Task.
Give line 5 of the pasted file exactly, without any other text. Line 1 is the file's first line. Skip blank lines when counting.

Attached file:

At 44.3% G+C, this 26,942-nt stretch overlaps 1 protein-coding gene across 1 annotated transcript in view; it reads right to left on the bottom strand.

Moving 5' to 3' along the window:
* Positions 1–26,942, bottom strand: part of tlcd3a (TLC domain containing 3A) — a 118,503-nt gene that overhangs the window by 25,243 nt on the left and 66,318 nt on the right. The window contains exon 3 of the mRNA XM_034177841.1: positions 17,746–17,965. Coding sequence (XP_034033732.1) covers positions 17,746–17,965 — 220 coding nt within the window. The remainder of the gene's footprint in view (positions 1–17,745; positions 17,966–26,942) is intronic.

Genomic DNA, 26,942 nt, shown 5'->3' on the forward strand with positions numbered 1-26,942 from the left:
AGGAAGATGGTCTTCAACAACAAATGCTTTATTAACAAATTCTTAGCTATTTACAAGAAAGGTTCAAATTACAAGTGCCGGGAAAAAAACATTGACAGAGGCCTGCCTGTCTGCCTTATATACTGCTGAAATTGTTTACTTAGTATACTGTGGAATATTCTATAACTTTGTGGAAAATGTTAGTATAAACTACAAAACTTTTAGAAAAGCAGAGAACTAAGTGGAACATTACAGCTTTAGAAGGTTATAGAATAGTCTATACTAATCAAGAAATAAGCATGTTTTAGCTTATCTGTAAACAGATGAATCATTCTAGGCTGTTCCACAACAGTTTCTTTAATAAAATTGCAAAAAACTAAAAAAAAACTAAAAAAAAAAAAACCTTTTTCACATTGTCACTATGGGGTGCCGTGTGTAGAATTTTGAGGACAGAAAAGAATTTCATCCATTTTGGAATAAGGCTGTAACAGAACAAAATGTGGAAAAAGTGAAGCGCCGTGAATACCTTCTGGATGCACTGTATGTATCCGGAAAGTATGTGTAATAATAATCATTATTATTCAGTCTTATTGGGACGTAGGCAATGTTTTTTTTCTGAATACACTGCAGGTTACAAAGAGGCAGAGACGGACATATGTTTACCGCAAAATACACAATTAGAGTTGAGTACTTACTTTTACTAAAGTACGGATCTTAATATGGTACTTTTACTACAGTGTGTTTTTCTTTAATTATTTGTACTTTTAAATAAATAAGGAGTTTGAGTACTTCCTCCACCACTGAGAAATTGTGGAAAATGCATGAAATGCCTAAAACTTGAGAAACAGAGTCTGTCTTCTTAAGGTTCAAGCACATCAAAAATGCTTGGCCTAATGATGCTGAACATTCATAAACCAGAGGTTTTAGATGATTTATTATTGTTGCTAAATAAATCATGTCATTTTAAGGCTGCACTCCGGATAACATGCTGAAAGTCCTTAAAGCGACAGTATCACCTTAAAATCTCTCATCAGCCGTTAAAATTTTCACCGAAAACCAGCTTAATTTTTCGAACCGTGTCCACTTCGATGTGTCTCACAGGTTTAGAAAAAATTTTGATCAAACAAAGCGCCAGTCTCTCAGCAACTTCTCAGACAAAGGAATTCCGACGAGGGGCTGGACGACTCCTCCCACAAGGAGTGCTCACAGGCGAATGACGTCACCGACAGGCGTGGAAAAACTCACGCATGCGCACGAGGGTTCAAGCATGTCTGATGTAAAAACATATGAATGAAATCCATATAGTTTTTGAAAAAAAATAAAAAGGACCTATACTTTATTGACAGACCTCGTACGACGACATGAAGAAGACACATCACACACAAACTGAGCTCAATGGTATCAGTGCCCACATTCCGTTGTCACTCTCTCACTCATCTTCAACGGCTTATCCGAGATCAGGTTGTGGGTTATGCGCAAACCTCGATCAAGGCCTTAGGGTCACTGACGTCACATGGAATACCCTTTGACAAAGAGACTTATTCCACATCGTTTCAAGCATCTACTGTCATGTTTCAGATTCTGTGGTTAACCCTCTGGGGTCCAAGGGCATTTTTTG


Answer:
AGGAAGATGGTCTTCAACAACAAATGCTTTATTAACAAATTCTTAGCTATTTACAAGAAAGGTTCAAATTACAAGTGCCGGGAAAAAAACATTGACAGAGGCCTGCCTGTCTGCCTTATATACTGCTGAAATTGTTTACTTAGTATACTGTGGAATATTCTATAACTTTGTGGAAAATGTTAGTATAAACTACAAAACTTTTAGAAAAGCAGAGAACTAAGTGGAACATTACAGCTTTAGAAGGTTATAGAATAGTCTATACTAATCAAGAAATAAGCATGTTTTAGCTTATCTGTAAACAGATGAATCATTCTAGGCTGTTCCACAACAGTTTCTTTAATAAAATTGCAAAAAACTAAAAAAAAACTAAAAAAAAAAAAACCTTTTTCACATTGTCACTATGGGGTGCCGTGTGTAGAATTTTGAGGACAGAAAAGAATTTCATCCATTTTGGAATAAGGCTGTAACAGAACAAAATGTGGAAAAAGTGAAGCGCCGTGAATACCTTCTGGATGCACTGTATGTATCCGGAAAGTATGTGTAATAATAATCATTATTATTCAGTCTTATTGGGACGTAGGCAATGTTTTTTTTCTGAATACACTGCAGGTTACAAAGAGGCAGAGACGGACATATGTTTACCGCAAAATACACAATTAGAGTTGAGTACTTACTTTTACTAAAGTACGGATCTTAATATGGTACTTTTACTACAGTGTGTTTTTCTTTAATTATTTGTACTTTTAAATAAATAAGGAGTTTGAGTACTTCCTCCACCACTGAGAAATTGTGGAAAATGCATGAAATGCCTAAAACTTGAGAAACAGAGTCTGTCTTCTTAAGGTTCAAGCACATCAAAAATGCTTGGCCTAATGATGCTGAACATTCATAAACCAGAGGTTTTAGATGATTTATTATTGTTGCTAAATAAATCATGTCATTTTAAGGCTGCACTCCGGATAACATGCTGAAAGTCCTTAAAGCGACAGTATCACCTTAAAATCTCTCATCAGCCGTTAAAATTTTCACCGAAAACCAGCTTAATTTTTCGAACCGTGTCCACTTCGATGTGTCTCACAGGTTTAGAAAAAATTTTGATCAAACAAAGCGCCAGTCTCTCAGCAACTTCTCAGACAAAGGAATTCCGACGAGGGGCTGGACGACTCCTCCCACAAGGAGTGCTCACAGGCGAATGACGTCACCGACAGGCGTGGAAAAACTCACGCATGCGCACGAGGGTTCAAGCATGTCTGATGTAAAAACATATGAATGAAATCCATATAGTTTTTGAAAAAAAATAAAAAGGACCTATACTTTATTGACAGACCTCGTACGACGACATGAAGAAGACACATCACACACAAACTGAGCTCAATGGTATCAGTGCCCACATTCCGTTGTCACTCTCTCACTCATCTTCAACGGCTTATCCGAGATCAGGTTGTGGGTTATGCGCAAACCTCGATCAAGGCCTTAGGGTCACTGACGTCACATGGAATACCCTTTGACAAAGAGACTTATTCCACATCGTTTCAAGCATCTACTGTCATGTTTCAGATTCTGTGGTTAACCCTCTGGGGTCCAAGGGCATTTTTTG